Live Art’s new season offers a world of difference
By Andrea Nemetz 30 September 2018 Share this story
Movement is the vehicle through which artists deal with personal issues and express their views on contemporary society in the works Live Art Dance presents in its 2018–19 season.
The six-show season, which began on Sept. 20 with Attakkalari Dance Theatre from Bangalore, India, on its first national tour, features performers from hip-hop, street, contemporary, ballet, and tap worlds.
“One of the things Live Art tries to do is to show our audience different kinds of dance,” says artistic director Randy Glynn, a dancer, choreographer and teacher whose background is in contemporary dance.
He is hoping for a sell-out on March 26, 2019 when Ballet BC, a perennial Live Art favourite, brings a troupe of 16 to perform a one-night only show of pieces by Cayetano Soto and Medhi Walerski, plus a new work by Emily Molnar.
“They always bring astounding work with extraordinary dancers,” Glynn says, describing the Vancouver-based company as one of the most sought after in the world. Halifax joins Ottawa and Toronto as the only Canadian stops on this year’s international tour.
Vancouver’s Shay Kuebler and Radical System Art make their Halifax debut Oct. 5 and 6 with Telemetry, a blend of theatre, martial arts, and dance (including tap, swing, contemporary, and house.) It’s an intensely physical, athletic show with “creative, intriguing staging and wonderful dancers,” says Glynn.
Halifax-based The Woods collaborated with Ghettosocks for the 2015 Live Art presentation Trpytich, which examined the process of creation itself, and now, Atlantic Canada’s first professional hip-hop company returns to Live Art on Dec. 7 and 8 to premiere the new work is an exploration of two health systems, mental and physical, and how trauma in one affects the other, explains The Woods’ choreographer and director Alexis Cormier.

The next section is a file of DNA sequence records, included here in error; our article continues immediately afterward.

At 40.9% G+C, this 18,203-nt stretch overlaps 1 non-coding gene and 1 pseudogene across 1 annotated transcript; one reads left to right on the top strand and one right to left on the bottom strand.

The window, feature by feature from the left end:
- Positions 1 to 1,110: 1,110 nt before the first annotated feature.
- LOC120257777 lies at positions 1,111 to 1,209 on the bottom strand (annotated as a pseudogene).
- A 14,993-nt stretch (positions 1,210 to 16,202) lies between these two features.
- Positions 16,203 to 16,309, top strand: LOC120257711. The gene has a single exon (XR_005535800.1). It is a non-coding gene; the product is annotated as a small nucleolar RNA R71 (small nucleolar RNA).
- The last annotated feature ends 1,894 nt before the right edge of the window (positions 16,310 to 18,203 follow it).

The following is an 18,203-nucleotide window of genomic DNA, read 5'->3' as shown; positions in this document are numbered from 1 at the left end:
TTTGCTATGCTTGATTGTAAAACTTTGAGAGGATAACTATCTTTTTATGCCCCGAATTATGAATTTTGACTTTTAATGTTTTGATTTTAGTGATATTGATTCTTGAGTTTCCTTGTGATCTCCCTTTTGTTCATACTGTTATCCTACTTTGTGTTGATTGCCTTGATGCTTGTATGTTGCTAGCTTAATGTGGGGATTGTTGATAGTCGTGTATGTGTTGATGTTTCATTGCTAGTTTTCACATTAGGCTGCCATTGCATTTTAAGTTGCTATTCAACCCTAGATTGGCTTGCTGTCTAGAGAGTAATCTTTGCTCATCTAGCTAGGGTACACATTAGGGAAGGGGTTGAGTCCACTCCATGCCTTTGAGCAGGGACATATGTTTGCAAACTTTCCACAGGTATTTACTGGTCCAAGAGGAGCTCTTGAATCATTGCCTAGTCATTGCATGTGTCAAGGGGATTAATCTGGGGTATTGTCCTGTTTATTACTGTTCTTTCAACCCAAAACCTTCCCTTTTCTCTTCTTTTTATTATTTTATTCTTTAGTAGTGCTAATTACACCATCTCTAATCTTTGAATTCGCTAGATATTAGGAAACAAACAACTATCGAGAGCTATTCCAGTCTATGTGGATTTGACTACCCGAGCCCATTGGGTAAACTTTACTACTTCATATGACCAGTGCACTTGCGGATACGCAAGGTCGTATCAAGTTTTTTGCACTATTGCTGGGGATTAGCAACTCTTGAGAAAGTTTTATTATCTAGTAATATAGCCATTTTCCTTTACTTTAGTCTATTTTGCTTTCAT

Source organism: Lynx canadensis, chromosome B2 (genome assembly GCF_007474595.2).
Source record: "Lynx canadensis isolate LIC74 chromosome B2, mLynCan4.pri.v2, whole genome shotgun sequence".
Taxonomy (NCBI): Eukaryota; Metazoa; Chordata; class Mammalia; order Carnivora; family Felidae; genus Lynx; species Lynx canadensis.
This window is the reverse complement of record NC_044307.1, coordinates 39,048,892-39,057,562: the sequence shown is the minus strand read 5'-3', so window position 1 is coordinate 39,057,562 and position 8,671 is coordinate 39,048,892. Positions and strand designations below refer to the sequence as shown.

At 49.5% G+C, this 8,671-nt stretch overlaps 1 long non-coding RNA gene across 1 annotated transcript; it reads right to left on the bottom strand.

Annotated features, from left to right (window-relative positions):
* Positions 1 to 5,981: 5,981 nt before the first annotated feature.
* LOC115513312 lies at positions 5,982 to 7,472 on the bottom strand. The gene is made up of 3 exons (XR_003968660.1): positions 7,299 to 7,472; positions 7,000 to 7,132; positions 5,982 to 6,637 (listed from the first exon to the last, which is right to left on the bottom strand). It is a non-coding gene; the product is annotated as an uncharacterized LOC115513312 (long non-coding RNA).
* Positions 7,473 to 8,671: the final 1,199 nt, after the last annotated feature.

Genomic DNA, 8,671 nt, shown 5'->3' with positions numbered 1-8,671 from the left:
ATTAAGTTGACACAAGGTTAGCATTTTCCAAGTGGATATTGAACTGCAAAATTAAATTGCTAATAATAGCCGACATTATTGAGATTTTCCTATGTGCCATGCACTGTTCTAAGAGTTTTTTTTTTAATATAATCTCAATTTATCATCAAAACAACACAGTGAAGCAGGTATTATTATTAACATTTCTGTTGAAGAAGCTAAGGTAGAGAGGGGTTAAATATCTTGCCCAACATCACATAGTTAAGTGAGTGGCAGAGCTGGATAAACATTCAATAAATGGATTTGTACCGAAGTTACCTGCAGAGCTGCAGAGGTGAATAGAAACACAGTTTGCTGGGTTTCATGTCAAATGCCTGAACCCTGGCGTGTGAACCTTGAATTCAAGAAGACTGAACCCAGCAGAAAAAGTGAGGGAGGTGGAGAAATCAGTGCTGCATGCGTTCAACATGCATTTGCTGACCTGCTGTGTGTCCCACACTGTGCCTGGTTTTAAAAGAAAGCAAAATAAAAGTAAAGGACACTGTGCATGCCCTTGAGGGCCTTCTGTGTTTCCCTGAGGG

It includes contemporary-based choreography by Halifax native Lydia Zimmer, who recently returned from Montreal, Jay Harvey a former company member of The Woods, and Cormier.
Zimmer, who studied ballet in Toronto, Winnipeg, and Boston, before moving to contemporary dance, “has great thoroughbred classical training,” says Cormier. Harvey, is an “accomplished freestyle artist who battles.”
They are both experimental movers with a similar aesthetic, she continues. “It’s a brilliant opportunity to bring the two together. The movement crosses between street dance and contemporary in a really consistent way.”
Cormier says Interupted, which includes six stories performed by a dozen dancers ranging in age from 18 to 30, explores all the choreographers’ personal histories with physical and mental health.
Sharing the bill is Toronto’s award-winning urban sensation Gadfly, presenting Klorofyl, influenced by 1964 Japanese film Seven Samurai and including original music by world-renowned violinist Dr. Draw.
Rounding out the season is Man, choreographed by Norway’s Solvi Edvardsen and performed by India’s Sudesh Adhana, on Jan. 11 and 12 and Montreal’s RUBBERBANDance on April 26 and 27. RUBBERBANDance presents Vic’s Mix, with highlights from the repertoire of artistic director Victor Quijada. “Its a true ‘best of,’ superbly kinetic with a strong influence of street dance in vocabulary,” says Glynn.
Man, a dialogue between Edvardsen and Adhana, is a full-length solo. Full-length solos can a difficult proposition, as it can be hard to maintain audience attention, but Glynn has high expectations. “The work has to go all the way drawing the audience in and the dancer has to have the goods which Sudesh Adhana does. It’s a powerful work.”
A former principal dancer with the legendary Danny Grossman Company in Toronto, Glynn took over as artistic director for Live Art Dance three years ago with a mandate to grow the audience. Last year, the first full season he programmed, saw a 45% rise in attendance, a 20% rise in single ticket sales and a 36% rise in subscriptions to 180. Glynn aims to hit 200 subscribers this season.
Most Live Art shows are in the Sir James Dunn Theatre at Dalhousie Arts Centre. The Ballet BC performance is in the Rebecca Cohn Auditorium. Learn more at liveartdance.ca.
This story was originally published in Halifax Magazine.
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